Emmett is doing alright. We are getting back the last set of blood work, and if it comes back alright, then we are probably looking at DM. Weird - a disease the "diagnose" by everything looking just fine. In fact, they don't officially diagnose the disease until the dog is dead and they do a necropsy.

Anyway, sorry to hear about your sister's dog. It's so tough. We had to put our American Staffordshire Terrier down before we got Emmett. She had massive breast cancer and a mastectomy didn't keep it out of her lymph system.

I wonder how many dogs are orphaned by war - obviously in the place of war, but also back home where folks have to leave. I think of all the dogs orphaned in Katrina. I saw so many dogs for adoption from Katrina -- you can still see it on Petfinder or whatever. That, and cities going with breed specific dog laws. Denver, for example -- a lot of dogs need to be adopted from Denver, and from Yakima, WA.

Take care.

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Actually, I think my dog has this. She is a very small (45 lb) german shepherd. She is 12, and was put on kidney food and a medicine because she was wetting her bed (even if my hubby let her out every time she stirred during the night, poor dear). She's also on a supplement for arthritis, which got that pained look off her face.

But when I went back to my vet and said her legs just seemed weaker .. . like, she was such a dominant female, she would lift a leg to pee, and she's started to fall over when she does that, so she squats now. One of the things he did was flip her paws upside down, and he said that the fact that it takes her a second or two to flip them back, indicates its probably that. He didnt suggest testing, because he said testing is expensive and there's really no treatment - plus, 12 is pretty old for a dog.

What I've read said that it can either go fast or go slow - for her, it seems slow. She was dx'd with it at least 3-4 months ago, and she's still walking fine, even going up and down the stairs with no problem - she just trips sometimes tho. We never took really long walks, just around the block a few times a day - but when she was young, she could jump a 4 foot fence from a standstill, and now she falls if she tries to jump up a 2 foot embankment.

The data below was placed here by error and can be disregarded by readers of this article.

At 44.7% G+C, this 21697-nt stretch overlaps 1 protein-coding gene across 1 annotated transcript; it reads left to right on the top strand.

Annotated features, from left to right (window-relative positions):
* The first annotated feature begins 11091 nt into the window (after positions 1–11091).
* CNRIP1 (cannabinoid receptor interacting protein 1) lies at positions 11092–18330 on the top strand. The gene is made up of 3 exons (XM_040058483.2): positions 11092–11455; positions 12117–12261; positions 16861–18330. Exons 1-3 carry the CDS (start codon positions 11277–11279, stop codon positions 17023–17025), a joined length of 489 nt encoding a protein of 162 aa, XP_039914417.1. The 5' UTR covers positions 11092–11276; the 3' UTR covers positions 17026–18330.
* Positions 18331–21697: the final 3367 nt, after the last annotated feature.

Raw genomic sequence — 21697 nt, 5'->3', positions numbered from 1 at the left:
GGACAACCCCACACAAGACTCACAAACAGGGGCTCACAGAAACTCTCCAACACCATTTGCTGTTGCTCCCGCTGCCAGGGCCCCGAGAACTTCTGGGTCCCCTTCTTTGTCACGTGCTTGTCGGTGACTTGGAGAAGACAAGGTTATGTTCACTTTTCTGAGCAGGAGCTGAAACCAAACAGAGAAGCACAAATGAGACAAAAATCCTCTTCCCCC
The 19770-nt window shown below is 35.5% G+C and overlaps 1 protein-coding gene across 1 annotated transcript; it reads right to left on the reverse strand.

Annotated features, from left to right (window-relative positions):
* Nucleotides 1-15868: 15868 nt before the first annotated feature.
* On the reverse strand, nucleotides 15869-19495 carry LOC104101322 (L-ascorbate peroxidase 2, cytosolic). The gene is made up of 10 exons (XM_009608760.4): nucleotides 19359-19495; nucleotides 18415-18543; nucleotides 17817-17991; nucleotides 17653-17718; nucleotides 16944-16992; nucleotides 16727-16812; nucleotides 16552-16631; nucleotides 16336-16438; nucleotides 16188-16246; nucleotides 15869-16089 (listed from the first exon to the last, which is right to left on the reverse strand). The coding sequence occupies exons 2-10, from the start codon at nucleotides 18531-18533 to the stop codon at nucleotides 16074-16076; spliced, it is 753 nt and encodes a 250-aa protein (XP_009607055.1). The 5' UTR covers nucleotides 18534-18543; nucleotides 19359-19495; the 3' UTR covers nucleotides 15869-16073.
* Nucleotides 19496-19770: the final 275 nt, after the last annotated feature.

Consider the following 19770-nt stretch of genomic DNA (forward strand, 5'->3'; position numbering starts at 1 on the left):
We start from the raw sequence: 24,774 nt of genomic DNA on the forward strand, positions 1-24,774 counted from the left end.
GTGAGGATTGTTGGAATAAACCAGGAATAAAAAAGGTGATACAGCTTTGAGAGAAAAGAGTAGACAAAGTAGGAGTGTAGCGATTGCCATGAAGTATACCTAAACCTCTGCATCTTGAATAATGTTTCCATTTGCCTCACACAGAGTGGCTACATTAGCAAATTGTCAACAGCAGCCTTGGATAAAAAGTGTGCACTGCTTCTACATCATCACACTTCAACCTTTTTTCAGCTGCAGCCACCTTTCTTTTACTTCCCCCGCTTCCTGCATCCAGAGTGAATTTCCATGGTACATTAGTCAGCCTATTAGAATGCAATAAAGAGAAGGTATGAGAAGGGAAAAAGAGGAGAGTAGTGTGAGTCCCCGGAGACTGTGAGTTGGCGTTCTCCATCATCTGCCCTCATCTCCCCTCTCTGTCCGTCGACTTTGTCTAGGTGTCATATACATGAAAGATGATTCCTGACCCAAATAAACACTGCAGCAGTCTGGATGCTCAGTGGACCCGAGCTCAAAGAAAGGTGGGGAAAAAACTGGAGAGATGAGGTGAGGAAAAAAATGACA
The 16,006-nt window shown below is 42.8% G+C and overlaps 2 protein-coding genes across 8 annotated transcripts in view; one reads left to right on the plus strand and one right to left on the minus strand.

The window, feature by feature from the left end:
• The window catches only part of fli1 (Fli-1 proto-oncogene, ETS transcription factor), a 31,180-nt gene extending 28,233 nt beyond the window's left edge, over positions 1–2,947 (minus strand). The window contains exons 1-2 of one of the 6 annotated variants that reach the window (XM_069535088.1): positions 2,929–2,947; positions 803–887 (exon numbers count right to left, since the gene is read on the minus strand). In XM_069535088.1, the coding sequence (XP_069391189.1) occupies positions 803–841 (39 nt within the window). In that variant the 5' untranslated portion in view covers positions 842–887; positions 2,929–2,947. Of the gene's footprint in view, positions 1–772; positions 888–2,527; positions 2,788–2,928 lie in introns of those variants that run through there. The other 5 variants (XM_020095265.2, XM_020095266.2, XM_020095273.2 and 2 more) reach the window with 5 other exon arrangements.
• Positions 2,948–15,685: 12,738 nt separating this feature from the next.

I met a woman who said she does chiropractic for dogs to help with that, but I havent been inspired yet . . . i have a hard enough time keeping up with the health problems of me and my three kids and my husband, sigh.

Sorry I dont have any good advice

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Actually, I think my dog has this. She is a very small (45 lb) german shepherd. She is 12, and was put on kidney food and a medicine because she was wetting her bed (even if my hubby let her out every time she stirred during the night, poor dear). She's also on a supplement for arthritis, which got that pained look off her face.

But when I went back to my vet and said her legs just seemed weaker .. . like, she was such a dominant female, she would lift a leg to pee, and she's started to fall over when she does that, so she squats now. One of the things he did was flip her paws upside down, and he said that the fact that it takes her a second or two to flip them back, indicates its probably that. He didnt suggest testing, because he said testing is expensive and there's really no treatment - plus, 12 is pretty old for a dog.

What I've read said that it can either go fast or go slow - for her, it seems slow. She was dx'd with it at least 3-4 months ago, and she's still walking fine, even going up and down the stairs with no problem - she just trips sometimes tho. We never took really long walks, just around the block a few times a day - but when she was young, she could jump a 4 foot fence from a standstill, and now she falls if she tries to jump up a 2 foot embankment.

I met a woman who said she does chiropractic for dogs to help with that, but I havent been inspired yet . . . i have a hard enough time keeping up with the health problems of me and my three kids and my husband, sigh.

Sorry I dont have any good advice

Well thanks for your story anyway. It does sound like the same thing, and German Shepherds get this disease quite frequently; sometimes it is even called German Shepherd Degenerative Myelopathy (GSDM). For us the diagnosis is harder because you can't really be SURE that is what a dog has -- and since our breed isn't prone to it, there's always a slight question about whether or not it's that or cancer or a bulging disc or what...which is frustrating. Anyway, thanks for your story. Good luck.